A new rail line to England borders on the absurd

A new rail line to England borders on the absurd

by Jonathan Stanley
article from Monday 17, April, 2017

I REMEMBER my first model airplane and also my last. It was the same one. The Boeing 747 didn't turn out so well, even with dad's help. It was just not in our blood to make model airplanes. Every now and then we'd get it out the shed, have a cup of tea and add to the glue encrusted Frankenstein before loosing faith and shelving it again for a few more weeks.

The SNP has its own maladroit, melancholic model airplane it occasionally tickers with and that is the Borders railway. A feasibility study has been launched to extend it to Carlisle and I can't help thinking, 'oh dear, is there an election on?' It seems strategic to have a third railway from Scotland to England in case of a line going down and finally reunite the denizens of Hawick with humanity and with England too.

Except of course that it isn't a third line to anywhere. It would be a second line from Edinburgh to Carlisle and as lovely as Carlisle is in July it's hardly worth it. Claims are made it would be useful in case either of the other two lines went down because of, say, bad weather that hit the west and east coast but skipped Melrose. 

This is really a study of nodes and networks and critical paths. The origin of the route would be Edinburgh as any destination north would have the existing Edinburgh Carlisle route to compete with it. The destination would be Carlisle, as everything after Carlisle would follow the same route: the West Coast Main Line. 

Any increase in reliability earned from a second Edinburgh Carlisle line could only happen between these nodes, which is not very far at all. The current route is not congested and though south of Wigan capacity restraints are an issue this would affect the new line too. 

A quick look at the timetable from the old Waverley Route in the 1960s shows the case is dire (see above). This was always a slow line and was not built to be otherwise, given it started as a freight route. Being single track has, likewise, restricted capacity already for the new Borders railway. Back in the 60s Edinburgh to Galashiels took an hour, now it's about 50 minutes, assuming it arrives on time. Edinburgh to Carlisle via Hawick took 2 and half hours! Stopping at every station took it up to 3 hours. Assuming there were no stops between Edinburgh and Carlisle maybe we could get it down to say two and a quarter or even two. If so what would be the point if it misses out all the newly reconnected stations?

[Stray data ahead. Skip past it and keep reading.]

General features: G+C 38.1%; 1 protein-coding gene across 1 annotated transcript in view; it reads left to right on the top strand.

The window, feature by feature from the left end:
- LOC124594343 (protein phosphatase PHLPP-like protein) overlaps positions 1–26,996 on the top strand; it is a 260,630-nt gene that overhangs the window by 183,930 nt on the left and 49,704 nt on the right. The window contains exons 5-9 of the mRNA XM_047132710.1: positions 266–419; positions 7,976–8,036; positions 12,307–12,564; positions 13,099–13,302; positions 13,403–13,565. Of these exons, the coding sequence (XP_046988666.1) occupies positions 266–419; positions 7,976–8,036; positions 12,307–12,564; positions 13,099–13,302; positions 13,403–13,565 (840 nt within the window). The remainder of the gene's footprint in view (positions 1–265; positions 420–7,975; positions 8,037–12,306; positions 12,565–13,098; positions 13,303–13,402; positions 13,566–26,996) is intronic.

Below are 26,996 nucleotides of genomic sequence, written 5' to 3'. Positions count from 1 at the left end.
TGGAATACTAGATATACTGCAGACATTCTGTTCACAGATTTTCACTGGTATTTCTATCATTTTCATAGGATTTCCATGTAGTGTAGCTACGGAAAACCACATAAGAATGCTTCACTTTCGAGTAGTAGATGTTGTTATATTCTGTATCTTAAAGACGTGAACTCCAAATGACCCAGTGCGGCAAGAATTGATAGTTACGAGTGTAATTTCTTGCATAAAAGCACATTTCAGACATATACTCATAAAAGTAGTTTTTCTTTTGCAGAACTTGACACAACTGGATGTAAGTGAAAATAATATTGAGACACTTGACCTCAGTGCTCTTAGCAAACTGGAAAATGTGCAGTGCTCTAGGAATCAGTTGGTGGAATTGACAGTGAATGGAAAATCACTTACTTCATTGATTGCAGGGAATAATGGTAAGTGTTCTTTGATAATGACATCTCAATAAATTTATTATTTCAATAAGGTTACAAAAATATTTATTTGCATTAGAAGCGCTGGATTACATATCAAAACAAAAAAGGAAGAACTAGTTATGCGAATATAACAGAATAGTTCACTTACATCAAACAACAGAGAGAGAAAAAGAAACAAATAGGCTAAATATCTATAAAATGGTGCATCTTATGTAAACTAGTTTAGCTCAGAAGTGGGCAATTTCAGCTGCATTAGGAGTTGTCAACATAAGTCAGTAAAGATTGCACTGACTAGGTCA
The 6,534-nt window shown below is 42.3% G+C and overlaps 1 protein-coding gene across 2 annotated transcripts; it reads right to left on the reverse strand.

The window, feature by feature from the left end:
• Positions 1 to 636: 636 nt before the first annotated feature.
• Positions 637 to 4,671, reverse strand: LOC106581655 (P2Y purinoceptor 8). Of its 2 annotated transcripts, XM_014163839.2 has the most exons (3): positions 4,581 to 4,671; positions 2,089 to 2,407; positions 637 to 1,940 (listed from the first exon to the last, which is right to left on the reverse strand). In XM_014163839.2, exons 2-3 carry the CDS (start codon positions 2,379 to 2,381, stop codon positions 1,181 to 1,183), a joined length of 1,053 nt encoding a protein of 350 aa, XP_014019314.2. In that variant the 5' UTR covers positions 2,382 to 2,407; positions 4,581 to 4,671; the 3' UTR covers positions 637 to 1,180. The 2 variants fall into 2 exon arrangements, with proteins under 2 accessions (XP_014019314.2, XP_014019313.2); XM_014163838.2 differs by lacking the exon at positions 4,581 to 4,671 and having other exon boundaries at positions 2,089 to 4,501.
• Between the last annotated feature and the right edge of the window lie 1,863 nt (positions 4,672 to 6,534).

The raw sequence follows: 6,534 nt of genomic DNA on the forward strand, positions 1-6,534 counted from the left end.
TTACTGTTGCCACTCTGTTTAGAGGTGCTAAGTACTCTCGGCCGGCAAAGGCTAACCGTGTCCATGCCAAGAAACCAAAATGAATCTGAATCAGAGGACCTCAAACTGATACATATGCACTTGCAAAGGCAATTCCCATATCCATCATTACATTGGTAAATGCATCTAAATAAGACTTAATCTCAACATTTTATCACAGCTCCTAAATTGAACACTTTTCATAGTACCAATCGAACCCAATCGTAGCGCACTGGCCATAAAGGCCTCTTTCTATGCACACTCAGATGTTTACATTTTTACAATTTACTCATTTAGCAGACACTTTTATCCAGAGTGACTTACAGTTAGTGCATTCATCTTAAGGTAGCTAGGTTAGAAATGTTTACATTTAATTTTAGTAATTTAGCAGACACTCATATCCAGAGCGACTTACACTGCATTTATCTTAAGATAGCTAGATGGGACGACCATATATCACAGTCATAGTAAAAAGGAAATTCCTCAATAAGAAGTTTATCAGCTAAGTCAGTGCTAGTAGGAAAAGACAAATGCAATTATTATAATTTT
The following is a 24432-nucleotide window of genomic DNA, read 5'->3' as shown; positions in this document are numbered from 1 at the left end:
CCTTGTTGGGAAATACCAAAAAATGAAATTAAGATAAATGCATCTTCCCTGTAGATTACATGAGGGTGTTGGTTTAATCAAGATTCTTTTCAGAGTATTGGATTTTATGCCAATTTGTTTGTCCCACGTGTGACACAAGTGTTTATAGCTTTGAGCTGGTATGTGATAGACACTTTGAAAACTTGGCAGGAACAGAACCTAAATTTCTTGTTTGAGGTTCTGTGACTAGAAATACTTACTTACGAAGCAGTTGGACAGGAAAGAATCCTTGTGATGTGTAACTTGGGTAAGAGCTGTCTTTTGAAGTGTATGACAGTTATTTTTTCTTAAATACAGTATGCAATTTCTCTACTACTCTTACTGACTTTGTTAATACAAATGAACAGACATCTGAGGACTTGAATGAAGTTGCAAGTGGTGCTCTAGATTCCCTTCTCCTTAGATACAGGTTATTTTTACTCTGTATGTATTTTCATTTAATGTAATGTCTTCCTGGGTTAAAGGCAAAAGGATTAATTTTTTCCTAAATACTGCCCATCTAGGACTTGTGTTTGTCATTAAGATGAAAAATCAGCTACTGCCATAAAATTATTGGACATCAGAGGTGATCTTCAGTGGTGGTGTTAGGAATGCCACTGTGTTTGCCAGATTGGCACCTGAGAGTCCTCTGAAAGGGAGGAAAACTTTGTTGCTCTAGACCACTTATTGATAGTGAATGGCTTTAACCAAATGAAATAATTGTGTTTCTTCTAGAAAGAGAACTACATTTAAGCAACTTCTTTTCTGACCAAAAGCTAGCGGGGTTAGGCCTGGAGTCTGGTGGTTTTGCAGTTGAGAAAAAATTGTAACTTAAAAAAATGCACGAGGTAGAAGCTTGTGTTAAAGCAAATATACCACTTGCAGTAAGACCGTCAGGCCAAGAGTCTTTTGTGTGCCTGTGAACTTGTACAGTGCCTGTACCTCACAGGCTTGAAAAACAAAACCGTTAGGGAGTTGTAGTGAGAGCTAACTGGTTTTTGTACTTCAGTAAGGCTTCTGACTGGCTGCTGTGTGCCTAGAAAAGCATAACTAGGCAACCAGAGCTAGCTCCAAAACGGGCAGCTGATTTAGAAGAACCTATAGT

The current service takes about one and a half hours so one assumes the business case for extending the borders railway to Carlisle is to service the Borders and to add spare capacity just in case the current line goes down north of Carlisle. For £1.5 billion? Really? This is madness. An express bus service through Hawick to Carlisle from Galashiels could be run for free for no more than a few million a year at the most. 

The current Borders rail only made sense as far as Gorebridge and the first year saw many passengers take the train for the novelty, we are nowhere close to having multiyear data showing a viable trade. Even if there turns out to be an evidence-based case, the Borders line to Tweedbank to is a commuter service without a rail competitor and cannot be used to model what would be a long distance line to duplicate an existing one.

Could it be, possibly, that in the 40-odd years since St. Boswells was dragged out of British Rail's splendid service against its will that people have gotten used to not living in the fast lane? Not one family in Hawick lives on their knees praying for the rail to return. We have as a nation become far more footloose through mass car ownership than we were back then. Those who live far from the madding crowd do so out of choice, and not without good reason. 

The Waverley Route was closed for a reason and if there had never been a route back then would we even consider one today? Mansfield has a rail service through the Robin Hood Line linking it to Worksop and Nottingham. Reopened after many decades it was planned to take rail freight and be extended to surrounding villages. It never happened. Mansfield has 100,000 people and Hawick has fewer than 15,000. Most villages along the Waverley route add up to nothing close to Mansfield. Nonetheless the line lost its Sunday service after it was revealed to continue public subsidy would cost £50 per passenger trip, more expensive than taking a taxi. 

We have learned lessons UK-wide on rail reopenings. Romantic as they are they have proven repeatedly to offer marginal returns on investment at best and are funded by taxation instead of local land taxes which would be much more preferable. We have a half decent and expensive Tweedbank commuter service to Edinburgh now, taking traffic of roads that are already hardly overused. The extension to Carlisle would be for a totally different indication for a service slower than the current one. 

Let's call a halt to this nonsense now instead of wasting more time and money on feasibility studies we know the answer to. There are disused stations at Beattock and Symington that could be redeveloped for a tiny fraction of this project's cost and connect as many people. Both in the Secretary of State's seat. I don't hear him shouting from the rooftops for them. There may be a reason for that.

Pictured: The old signal box at Shankend viaduct on the Waverley Route.

 

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